Clinical Priorities and Clinical Trials
Fishers Lane Conference Center
May 20-21, 2009
On May 20 and 21, 2009, the National Heart, Lung, and Blood
Institute (NHLBI) and the National Institute of Diabetes and Digestive and
Kidney Diseases (NIDDK) convened a workshop to discuss priorities for
thalassemia research and clinical trials. Thalassemia major affects
approximately 1,000 persons in the U.S., however, increased immigration to the
U.S. is increasing the prevalence and broadening the demographics of
thalassemia. The goal of the workshop was to identify clinical research needs
and trials to reduce the burden of disease.
Investigators, clinicians, and patient advocates identified
priorities for clinical research and discussed study infrastructure and
international collaborative opportunities. Key areas for the successful
completion of clinical trials in thalassemia include:
- Forming international collaborations to increase and expand
- Keeping the goals, protocols and organizational structure as
simple as possible
- Facilitating cooperation among the investigators designing and
conducting the studies and clinical research organizations with expertise in
regulatory issues for each country
- Enhancing protocol design by seeking input from thalassemia
patients and families
- Developing a framework that rewards key investigators for
timely attainment of study milestones
Meeting attendees identified high priority scientific areas
- Studying chelation therapy to determine factors that may
predispose to poor responses to chelation and determining optimal management of
chelation therapy in children to prevent iron overload; preventing iron injury
and identifying factors that modulate iron distribution and toxicity
- Investigating the molecular and cellular mechanisms that
underlie globin gene activation and silencing; developing robust laboratory
drug screening techniques that are applicable to thalassemia
- Determining the optimal period of bisphosphonate treatment to
improve the low bone mass of thalassemia patients and studying the long-term
safety profile of bisphosphonate therapy; investigating the risks and benefits
of vitamin D therapy in children, adolescents and chronically transfused
- Testing the feasibility and efficacy of haplo-identical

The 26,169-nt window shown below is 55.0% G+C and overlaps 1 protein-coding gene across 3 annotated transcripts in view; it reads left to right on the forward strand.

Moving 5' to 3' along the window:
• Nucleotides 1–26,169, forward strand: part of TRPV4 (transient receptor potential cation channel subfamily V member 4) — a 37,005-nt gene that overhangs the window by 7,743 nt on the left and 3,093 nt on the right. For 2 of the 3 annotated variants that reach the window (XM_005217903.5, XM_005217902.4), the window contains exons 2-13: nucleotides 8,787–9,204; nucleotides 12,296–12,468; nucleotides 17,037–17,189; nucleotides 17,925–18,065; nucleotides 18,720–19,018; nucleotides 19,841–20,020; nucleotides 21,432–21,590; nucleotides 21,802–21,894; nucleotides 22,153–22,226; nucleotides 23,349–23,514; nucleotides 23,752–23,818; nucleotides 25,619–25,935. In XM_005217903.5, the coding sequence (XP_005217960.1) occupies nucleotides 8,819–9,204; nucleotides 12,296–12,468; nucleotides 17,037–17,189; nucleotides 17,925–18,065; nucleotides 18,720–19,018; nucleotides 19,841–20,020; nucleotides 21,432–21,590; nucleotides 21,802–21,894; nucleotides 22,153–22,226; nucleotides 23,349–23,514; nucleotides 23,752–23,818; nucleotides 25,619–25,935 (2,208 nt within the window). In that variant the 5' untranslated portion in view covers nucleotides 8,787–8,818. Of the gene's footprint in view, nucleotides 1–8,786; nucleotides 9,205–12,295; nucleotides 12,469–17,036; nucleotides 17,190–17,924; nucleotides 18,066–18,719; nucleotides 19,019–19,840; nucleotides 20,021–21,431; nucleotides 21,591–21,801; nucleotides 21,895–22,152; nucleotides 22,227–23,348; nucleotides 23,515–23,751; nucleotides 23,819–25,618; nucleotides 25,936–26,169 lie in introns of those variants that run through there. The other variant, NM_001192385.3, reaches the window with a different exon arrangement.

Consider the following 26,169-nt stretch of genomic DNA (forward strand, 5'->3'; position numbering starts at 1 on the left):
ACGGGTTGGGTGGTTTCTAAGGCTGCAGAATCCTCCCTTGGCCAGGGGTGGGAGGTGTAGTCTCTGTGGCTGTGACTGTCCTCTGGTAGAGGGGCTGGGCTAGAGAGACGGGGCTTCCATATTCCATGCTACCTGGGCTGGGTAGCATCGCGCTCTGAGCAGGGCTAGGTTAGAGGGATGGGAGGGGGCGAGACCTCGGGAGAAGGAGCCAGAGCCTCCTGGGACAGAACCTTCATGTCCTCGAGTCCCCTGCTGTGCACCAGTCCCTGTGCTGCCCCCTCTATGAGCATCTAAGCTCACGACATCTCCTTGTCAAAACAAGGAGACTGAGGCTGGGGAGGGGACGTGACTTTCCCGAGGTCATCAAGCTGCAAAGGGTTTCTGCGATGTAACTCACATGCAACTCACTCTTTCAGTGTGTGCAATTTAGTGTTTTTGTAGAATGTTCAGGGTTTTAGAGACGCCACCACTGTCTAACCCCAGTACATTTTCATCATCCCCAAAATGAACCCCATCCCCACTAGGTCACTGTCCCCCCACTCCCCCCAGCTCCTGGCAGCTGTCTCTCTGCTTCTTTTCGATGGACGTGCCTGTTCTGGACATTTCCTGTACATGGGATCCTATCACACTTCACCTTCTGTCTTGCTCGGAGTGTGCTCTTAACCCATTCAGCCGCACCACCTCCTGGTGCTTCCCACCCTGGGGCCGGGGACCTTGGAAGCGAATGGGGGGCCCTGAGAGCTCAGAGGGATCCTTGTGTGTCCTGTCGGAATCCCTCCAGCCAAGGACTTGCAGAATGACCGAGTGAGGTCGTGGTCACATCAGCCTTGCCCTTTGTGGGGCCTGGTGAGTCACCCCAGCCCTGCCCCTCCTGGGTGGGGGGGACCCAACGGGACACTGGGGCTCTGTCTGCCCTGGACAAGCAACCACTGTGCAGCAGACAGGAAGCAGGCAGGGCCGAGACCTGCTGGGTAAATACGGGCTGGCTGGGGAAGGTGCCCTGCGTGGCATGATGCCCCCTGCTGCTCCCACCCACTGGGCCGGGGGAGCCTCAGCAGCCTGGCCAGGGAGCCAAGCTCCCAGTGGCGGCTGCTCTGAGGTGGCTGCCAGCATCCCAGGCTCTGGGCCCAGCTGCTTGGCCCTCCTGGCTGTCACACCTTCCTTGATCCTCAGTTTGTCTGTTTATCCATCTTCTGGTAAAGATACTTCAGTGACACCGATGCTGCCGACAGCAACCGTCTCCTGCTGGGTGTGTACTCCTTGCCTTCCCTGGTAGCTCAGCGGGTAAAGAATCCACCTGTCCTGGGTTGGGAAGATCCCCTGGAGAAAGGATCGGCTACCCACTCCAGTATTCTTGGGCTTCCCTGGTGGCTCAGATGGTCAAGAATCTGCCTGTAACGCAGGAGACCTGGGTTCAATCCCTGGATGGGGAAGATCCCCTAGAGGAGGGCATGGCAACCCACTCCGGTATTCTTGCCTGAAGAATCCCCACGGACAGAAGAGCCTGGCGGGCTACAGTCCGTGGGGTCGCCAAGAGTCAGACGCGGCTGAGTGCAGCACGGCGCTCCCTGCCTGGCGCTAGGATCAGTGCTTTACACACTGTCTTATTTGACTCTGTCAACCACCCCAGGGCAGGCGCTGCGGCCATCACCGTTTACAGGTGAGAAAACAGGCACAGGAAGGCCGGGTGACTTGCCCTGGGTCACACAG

transplantation for thalassemia; developing a reduced intensity transplantation
regimen that will permit hematopoietic stem cell transplantation in a broader
range of patients
- Improving the efficiency of stem-cell targeted gene transfer;
determining the degree of myelosuppression required for high-level engraftment
of genetically modified stem cells
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Structure and Content of the
Subcommittees of experts assembled before the workshop to develop
opinions on five topics:
- Iron Overload: Clinical Monitoring and Chelation Therapy
- Fetal Hemoglobin
- Stem Cell Transplantation
- Gene Therapy
- Endocrine Disorders/Bone Disease/Growth and Development
Each subcommittee considered four questions:
- What are the clinical research priorities currently facing the
- What are the most important clinical trials (Phase I, II, and
III) that should be undertaken?
- How can successful study completion and patient recruitment be
- What is the role of international collaborations in thalassemia
The first day of the workshop, representatives from each
subcommittee presented recommendations for clinical research priorities. On the
second day of the workshop, experts in thalassemia clinical trial research
described the current status of clinical trials conducted in the U.S. and
Thailand. The workshop was co-chaired by Drs. Suthat Fucharoen of the
Thalassemia Research Center, Institute of Science and Technology for Research
and Development, Mahidol University, Thailand and Dr. Cheryl Hillery, Professor
of Pediatrics at the Medical College of Wisconsin. The NHLBI Deputy Director,
Dr. Susan Shurin, underscored the need for workshop attendees to address issues
of public health, critical scientific questions and opportunities in
thalassemia globally, such as the state of curative and supportive care, how to
prolong longevity, and priorities for undertaking research activities that
would yield the largest payoff for the most patients. Drs. Griffin Rodgers,
Director, NIDDK, and Dr. W. Keith Hoots, Director, Division of Blood Diseases
and Resources, NHLBI welcomed the participants and endorsed the need for a
global approach to thalassemia clinical research. Information provided at the